But some ladies may think the romance in 50 Shades of Grey detracts from the sexual fantasy. While some parts are reminiscent of 9½ Weeks and Last Tango in Paris, others are straight out of Pretty Woman, and the image of Mickey Rourke blindfolding Kim Basinger just doesn’t evoke the same mood as Richard Gere seducing Julia Roberts at a piano. E.L. James knows her S&M so well that Grey could read like a less sinister Story of O, if it weren’t punctuated by the narrator’s dithering inner monologue (every time Anastasia gets aroused, it seems, she announces it with a “Holy Crap!” or “Holy Shit!” or “Holy Moses!”)
If you couldn’t tolerate Bella’s moralizing conscience in Twilight, chances are you’ll feel similarly about Anastasia’s. That said, where Stephanie Meyer’s prose is G-rated, James’s is unabashedly explicit. Here, the most racy and alternately corny scenes from the first installment of her softcore porn series.
Anastasia and Christian’s hot elevator makeout session
“Before I know it, he’s got both of my hands in his viselike grip above my head, and he’s pinning me to the wall using his lips … His other hand grabs my hair and yanks down, bringing my face up, and his lips are on mine … My tongue tentatively strokes his and joins his in a slow, erotic dance … His erection is against my belly.” (Page 78)
‘50 Shades of Grey’ may not revolutionize porn, romance, chick-lit, or literature. But this one-click wonder is the future of how we’ll read.
Just days ago, an agent, editor, book critic, and literary blogger sat around a table at a private downtown club, discussing the book no one had heard of. “And I told my cousin, there is no bestselling book I don’t know,” said the agent, laughing, who is celebrated for getting her stable of literary authors big advances with all the best imprints. “But I was wrong.”
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Every so often a manuscript, like an impudent toddler, rises on unsteady feet and toddles onto the bestseller list without so much as a by-your-leave to that ignorant publishing foursome. Such a work is E.L. James’s 50 Shades of Grey, which, out of a teeny e-publishing community in Australia, managed the neat trick of vaulting to the top of The New York Times e-book and print bestseller lists, garnering a seven-figure deal from Vintage, and leaving readers clamoring for the as-yet-unpublished rest of the trilogy, all without ever being in print in the United States at all.
From Twilight to The Girl With the Dragon Tattoo to The Lost Carolina Finger Club (I made that last one up), we’ve come to expect our bestsellers to rise from obscure circumstances. Only The New Yorker’s nonfiction scribes are allowed to churn out blockbusters from a known address. But readers who found the popularity of those Swedish sext-hack-repeat sagas somewhat mystifying may have an even harder time with Shades of Grey.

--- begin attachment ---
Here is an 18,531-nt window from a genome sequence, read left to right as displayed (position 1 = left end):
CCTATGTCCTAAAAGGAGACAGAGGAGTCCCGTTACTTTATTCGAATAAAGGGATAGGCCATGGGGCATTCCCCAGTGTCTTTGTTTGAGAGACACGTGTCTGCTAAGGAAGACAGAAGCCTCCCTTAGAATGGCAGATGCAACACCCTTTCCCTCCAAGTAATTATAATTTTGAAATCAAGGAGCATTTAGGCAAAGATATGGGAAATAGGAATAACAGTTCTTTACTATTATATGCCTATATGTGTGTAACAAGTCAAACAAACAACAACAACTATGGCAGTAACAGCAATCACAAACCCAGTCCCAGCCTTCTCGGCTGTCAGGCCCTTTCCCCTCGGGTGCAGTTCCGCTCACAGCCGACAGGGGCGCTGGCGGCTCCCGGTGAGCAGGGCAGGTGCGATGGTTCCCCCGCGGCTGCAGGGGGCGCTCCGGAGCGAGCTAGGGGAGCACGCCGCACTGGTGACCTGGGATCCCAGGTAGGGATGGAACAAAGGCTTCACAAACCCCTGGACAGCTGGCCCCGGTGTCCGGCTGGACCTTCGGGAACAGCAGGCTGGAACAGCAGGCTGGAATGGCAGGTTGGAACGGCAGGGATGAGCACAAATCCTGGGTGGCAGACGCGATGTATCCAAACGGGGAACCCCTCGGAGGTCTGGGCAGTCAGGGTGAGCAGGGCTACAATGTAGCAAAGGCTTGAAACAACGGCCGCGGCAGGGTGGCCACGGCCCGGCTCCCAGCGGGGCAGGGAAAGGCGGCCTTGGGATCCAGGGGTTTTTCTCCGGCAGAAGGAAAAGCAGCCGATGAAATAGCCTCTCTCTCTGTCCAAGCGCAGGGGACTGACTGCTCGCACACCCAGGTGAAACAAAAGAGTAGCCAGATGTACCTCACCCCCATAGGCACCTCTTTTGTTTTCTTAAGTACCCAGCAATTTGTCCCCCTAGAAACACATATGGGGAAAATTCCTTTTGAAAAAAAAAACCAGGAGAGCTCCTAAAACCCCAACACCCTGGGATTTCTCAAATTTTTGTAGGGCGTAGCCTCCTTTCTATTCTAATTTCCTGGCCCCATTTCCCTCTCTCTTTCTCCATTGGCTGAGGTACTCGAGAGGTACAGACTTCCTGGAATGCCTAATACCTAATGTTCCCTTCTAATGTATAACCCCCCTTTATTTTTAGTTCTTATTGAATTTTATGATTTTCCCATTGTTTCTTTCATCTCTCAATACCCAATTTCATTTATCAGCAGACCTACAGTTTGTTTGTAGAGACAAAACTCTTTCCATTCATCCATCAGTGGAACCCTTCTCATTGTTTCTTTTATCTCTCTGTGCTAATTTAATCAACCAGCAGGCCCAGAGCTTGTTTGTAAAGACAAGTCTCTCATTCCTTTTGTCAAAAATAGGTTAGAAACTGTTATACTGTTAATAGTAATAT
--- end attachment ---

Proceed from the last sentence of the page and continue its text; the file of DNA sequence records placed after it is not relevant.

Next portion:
Spoiler alert. It’s roughly the story of a soon-to-be college graduate, Anastasia Steele, set upon by a BDSM-loving corporate magnate, Christian Gray. Beyond that, it does not trouble itself with novelty. Things happen in “nanoseconds,” eyes watch like “hawks,” people are “putty” in each other’s hands. Anastasia trips—not once, not twice, but thrice—literally into Christian’s arms. She narrates their chemistry in rafts of breathless interior monologue, while, at intervals, Christian stares at her with “obsidian” eyes and provides terse explanations for buying her lingerie: “Your jeans were spattered with vomit.”
The lover of the junkiest romance, the most hastily written porn, the most pieced-together chick-lit—even those free pamphlets at the gynecologist—might be allowed a touch of disappointment at the level of the proceedings. (If you forget that Anastasia is impervious to amour, remember, her name is “Steele.”)
Those nods to Tess of the D’Ubervilles, scattered like errant dandruff, will fool no one. That line about ordering everything on the menu for her at the hotel—that’s from Pretty Woman! And wait—this lady looks suspiciously like Twilight's Bella, but grown-up. Her memo-loving, last-minute-rescuing, nipple-clip-wielding lover is his own kind of cold-blooded vampire. Let’s not even get to the matter of the plot, for which the reader keeps poking around, like the elusive last hunk of white meat in a bowl of chicken soup. Popular trash isn’t new, but bad literature that’s all bad with no story to truck it along is.